Remember Wake Forest? That shrewd, effective team that maximized its opportunities and was completely lethal in close games?
A lot of Demon Deacons fans probably wonder, too.
When Wake lost 28-27 on Saturday to Navy, it was the Deacons' ninth straight loss by four points or less. All nine of those setbacks came since mid-November 2008. Wake is 9-4 in games decided by five points or more in that stretch.
That's crazy enough. But considering Wake was 17-8 under Jim Grobe in four-point (or less) games before this stretch, it's downright befuddling.
Take a look:
ACC SCHOOLS IN FOUR- AND SEVEN-POINT GAMES, 2001-Nov. 1, 2008
ACC SCHOOLS IN FOUR- AND SEVEN-POINT GAMES, Nov. 6, 2008-Present
So, to attempt to answer the original question, what's wrong with Wake?
Grobe pointed to two factors on today's ACC teleconference --- an inability to make plays in the fourth quarter and facing good teams. There's no arguing the first part, and really not the second, either. Of the seven close losses coming into this year, six were against eventual bowl teams (a setback against Baylor in 2009 was the exception). Georgia Tech and Navy seem to be bowl-bound as well this season.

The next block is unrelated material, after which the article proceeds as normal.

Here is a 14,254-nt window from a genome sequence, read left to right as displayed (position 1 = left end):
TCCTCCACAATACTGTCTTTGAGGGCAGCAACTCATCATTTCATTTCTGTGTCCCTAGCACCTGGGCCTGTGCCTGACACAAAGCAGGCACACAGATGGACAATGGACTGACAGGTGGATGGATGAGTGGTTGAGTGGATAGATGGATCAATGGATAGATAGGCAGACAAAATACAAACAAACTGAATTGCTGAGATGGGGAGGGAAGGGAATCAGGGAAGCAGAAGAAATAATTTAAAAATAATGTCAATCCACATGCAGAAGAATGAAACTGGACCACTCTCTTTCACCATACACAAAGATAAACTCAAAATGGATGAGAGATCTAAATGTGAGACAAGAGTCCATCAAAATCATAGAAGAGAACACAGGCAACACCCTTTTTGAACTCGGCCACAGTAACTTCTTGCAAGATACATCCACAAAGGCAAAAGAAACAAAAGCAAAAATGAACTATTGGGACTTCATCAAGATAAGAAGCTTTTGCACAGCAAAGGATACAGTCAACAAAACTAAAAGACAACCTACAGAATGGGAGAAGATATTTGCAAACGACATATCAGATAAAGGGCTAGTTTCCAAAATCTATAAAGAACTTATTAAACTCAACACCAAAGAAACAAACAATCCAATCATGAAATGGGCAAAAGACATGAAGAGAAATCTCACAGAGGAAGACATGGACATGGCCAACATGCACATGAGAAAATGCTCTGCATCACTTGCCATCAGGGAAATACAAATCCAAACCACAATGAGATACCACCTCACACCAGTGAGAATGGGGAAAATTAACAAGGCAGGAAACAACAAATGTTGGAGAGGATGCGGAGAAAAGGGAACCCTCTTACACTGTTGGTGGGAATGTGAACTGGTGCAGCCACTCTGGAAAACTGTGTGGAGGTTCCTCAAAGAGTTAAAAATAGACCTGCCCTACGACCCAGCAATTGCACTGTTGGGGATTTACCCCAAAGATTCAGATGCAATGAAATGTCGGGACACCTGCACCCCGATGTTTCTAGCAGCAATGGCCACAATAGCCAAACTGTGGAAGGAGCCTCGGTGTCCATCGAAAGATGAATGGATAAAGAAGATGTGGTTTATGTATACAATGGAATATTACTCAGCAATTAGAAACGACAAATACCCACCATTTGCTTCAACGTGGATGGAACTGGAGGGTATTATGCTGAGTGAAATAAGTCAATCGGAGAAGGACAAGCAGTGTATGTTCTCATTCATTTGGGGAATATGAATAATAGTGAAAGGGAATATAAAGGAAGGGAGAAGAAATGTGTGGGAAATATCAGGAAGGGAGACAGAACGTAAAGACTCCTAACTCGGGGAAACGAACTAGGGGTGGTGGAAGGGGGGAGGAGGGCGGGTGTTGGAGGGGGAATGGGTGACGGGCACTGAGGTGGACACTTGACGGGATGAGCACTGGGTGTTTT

As for anything deeper? Maybe it's just an extreme regression to the mean. Wake (with the help of quarterback Riley Skinner, kicker Sam Swank and a defense that was stout in timely ways) was 6-2 in games decided by four or less in 2006, 2007 and the first two-thirds of 2008.
Perhaps, though, there is no good thorough and exhaustive answer. Wake, though, would probably like to have one. Either that, or a four-leaf clover or a horseshoe to get back to grinding out close wins like they have for much of Grobe's tenure.
(EDIT: Just want to clarify this in an argument in the micro --- i.e. Why can't Wake Forest win close games in the last two years --- and not an argument in the macro wondering why the Demon Deacons could well be on their way to a second straight losing season.
If there is a flaw in any of these numbers, it's that opponents' record isn't included. So beating an overmatched team in a tight game --- like Maryland's 14-7 defeat of Delaware in 2008 --- is included just the same as squeaking out an upset of a top-five team.)